DRIVING WHILE HOLDING YOUR MOBILE PHONE IS COMMONPLACE IN NEW ZEALAND, BUT IT MAY SOON BECOME ILLEGAL.
If a proposed law change goes ahead at the end of the year, those caught holding their phone while driving could face an instant fine of $50 or see 25 demerit points on their licence.
It’s a law change that’s been a long time coming – the government considered and rejected a ban on cellphone use while driving in 2004. But a Ministry of Transport spokesperson says that since then, the use of cellphones has grown significantly, and with it the danger on the country’s roads.
New Zealand has one of the highest car ownership rates in the world – around 560 vehicles per 100 people and mobile penetration rate of over 100%. Add to the fact that we are a nation of texters, and it’s easy to see why emergency services and other groups are pushing for a law banning the holding of mobile phones while driving.
According to the police, the number of road accidents causing an injury where a driver’s attention was diverted by a cellphone or communications device, has nearly doubled in the last four years, although fatal crashes involving the diversion of a mobile device have dropped. In 2004, there were five fatal crashes that involved the diversion of a mobile device. In 2008, there was only one case.
But these figures may not paint the whole picture.
Automobile Association general manager Mike Noon strongly believes that a large amount of drivers we see on the road who cross lanes or who drive recklessly, are actually people driving while using their mobile device.
Noon is an outspoken advocate of the proposed law change and says 76% agree of the organisation’s members support a ban on holding mobile phones while driving.
He says drivers need educating on the dangers of driving while using a mobile device and urges motorists to pull over to the curb to make a call, text a message or dial out.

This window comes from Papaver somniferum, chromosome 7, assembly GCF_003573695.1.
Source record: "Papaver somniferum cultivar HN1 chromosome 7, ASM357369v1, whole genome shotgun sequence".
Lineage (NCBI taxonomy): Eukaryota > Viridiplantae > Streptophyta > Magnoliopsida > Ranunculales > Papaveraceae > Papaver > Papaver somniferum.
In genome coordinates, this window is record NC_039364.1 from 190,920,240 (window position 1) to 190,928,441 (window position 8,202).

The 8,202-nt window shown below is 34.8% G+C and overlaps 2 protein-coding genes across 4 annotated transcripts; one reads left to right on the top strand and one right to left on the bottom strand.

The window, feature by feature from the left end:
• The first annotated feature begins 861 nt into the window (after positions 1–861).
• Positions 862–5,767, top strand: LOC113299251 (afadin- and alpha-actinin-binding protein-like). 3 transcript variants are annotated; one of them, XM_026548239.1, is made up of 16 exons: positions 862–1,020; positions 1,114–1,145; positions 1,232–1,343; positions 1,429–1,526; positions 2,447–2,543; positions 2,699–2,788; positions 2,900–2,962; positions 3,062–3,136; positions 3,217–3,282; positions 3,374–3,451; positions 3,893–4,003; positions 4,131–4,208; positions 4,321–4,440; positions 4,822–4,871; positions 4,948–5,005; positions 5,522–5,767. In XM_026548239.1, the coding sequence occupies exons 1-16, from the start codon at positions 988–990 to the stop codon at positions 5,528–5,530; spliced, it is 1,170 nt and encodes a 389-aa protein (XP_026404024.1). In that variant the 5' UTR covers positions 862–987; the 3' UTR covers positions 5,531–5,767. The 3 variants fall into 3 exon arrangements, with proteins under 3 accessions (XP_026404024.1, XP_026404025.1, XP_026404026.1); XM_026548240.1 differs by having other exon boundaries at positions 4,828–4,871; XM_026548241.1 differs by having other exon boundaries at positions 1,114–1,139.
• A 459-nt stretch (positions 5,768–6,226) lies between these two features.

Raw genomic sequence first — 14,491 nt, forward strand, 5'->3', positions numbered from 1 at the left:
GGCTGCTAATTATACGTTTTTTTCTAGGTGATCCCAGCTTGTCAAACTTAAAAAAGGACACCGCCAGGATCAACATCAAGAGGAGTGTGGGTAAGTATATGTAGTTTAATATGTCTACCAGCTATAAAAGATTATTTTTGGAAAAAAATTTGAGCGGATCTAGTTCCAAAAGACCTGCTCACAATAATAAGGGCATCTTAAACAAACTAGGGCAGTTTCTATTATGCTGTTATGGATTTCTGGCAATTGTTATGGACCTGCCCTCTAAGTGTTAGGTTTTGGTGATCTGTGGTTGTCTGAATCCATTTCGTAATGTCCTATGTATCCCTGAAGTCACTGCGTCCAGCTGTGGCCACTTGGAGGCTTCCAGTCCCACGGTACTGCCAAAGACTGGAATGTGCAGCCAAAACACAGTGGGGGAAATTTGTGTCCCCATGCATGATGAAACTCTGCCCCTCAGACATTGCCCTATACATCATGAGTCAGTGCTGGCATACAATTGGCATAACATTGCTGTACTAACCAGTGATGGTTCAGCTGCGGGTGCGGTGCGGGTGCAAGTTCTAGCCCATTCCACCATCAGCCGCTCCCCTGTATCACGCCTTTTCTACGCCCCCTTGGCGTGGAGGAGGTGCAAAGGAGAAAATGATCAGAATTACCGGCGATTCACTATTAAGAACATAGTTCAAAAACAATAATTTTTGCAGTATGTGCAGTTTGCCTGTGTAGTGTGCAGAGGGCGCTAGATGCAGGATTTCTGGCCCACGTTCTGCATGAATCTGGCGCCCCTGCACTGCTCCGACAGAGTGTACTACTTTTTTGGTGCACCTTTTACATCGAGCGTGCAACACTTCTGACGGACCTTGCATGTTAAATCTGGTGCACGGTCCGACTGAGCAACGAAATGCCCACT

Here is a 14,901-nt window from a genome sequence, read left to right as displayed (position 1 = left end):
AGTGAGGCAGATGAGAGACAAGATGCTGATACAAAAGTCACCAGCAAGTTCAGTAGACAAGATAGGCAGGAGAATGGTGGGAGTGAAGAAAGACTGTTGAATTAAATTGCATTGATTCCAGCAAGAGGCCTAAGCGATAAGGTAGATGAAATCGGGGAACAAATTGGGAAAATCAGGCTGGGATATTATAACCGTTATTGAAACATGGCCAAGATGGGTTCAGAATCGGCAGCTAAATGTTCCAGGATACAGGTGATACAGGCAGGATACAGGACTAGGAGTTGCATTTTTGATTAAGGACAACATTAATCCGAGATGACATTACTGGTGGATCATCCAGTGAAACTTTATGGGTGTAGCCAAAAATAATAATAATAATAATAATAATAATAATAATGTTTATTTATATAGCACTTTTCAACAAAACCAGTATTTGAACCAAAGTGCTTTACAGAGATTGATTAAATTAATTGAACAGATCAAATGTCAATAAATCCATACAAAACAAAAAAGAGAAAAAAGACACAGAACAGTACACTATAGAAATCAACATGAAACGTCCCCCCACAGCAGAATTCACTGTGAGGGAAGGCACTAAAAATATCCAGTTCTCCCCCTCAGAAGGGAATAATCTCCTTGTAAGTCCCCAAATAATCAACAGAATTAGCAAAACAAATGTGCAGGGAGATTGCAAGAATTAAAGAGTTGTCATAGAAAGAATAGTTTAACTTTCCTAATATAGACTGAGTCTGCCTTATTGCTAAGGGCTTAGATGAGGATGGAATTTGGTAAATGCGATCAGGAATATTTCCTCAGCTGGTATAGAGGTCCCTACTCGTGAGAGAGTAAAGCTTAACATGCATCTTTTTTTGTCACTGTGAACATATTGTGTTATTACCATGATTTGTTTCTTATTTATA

Even better, he suggests: “If you get in your car, turn your phone off.”
As a way of getting the message across to all New Zealanders, Noon wants mobile users to change their voice mail so it informs callers that they may be driving, and so can’t answer the call.
Despite supporting a ban, the AA wants to tone down the punishment currently suggested by the government: a $50 instant fine or 25 demerit points. “We think this is too high… we would prefer 10 demerit points,” Noon says.
It is not, however, as severe as in some countries. In Ireland, drivers caught using a mobile device can be jailed for three months on a third offence, while in the Netherlands, they can be fined nearly $6000 or face two weeks in jail.
The proposed law won’t mean you can’t chat on the phone when driving – it just means you can’t hold the handset. Handsfree devices, two-way radios and bluetooth earpieces will be exempt from the law change – despite the fact that Bluetooth earpieces still involve some form of tactile response from users.
A range of studies carried out by the George Institute in Australia found that a driver’s use of a mobile phone was associated with a fourfold increase in the likelihood of crashing, irrespective of whether they were using hand-held or handsfree devices.
Based on the results of the Australian study, an estimated 45,000 drivers have crashed while using a mobile phone, and over the past year more than 145,000 drivers have experienced a ‘near miss’ due to talking on the phone, says Dr Suzanne McEvoy, Senior Research Fellow at The George Institute.
Noon agrees that handsfree devices are also distracting, but he says realistically, talking while driving is so widespread, it’s impossible to ban it outright. Instead, he says, drivers should keep their calls short and to a minimum, even while using handsfree units.
The proposed law change follows a public submission period, which drew a lot of interest from a range of individuals and groups. The Minister of Transport, Steven Joyce is expected to make a decision nearer the end of the year.
In the meantime, you should think carefully about how safe you are when using mobile devices while driving – not to mention your passengers.
“If you get in your car, turn your phone off.”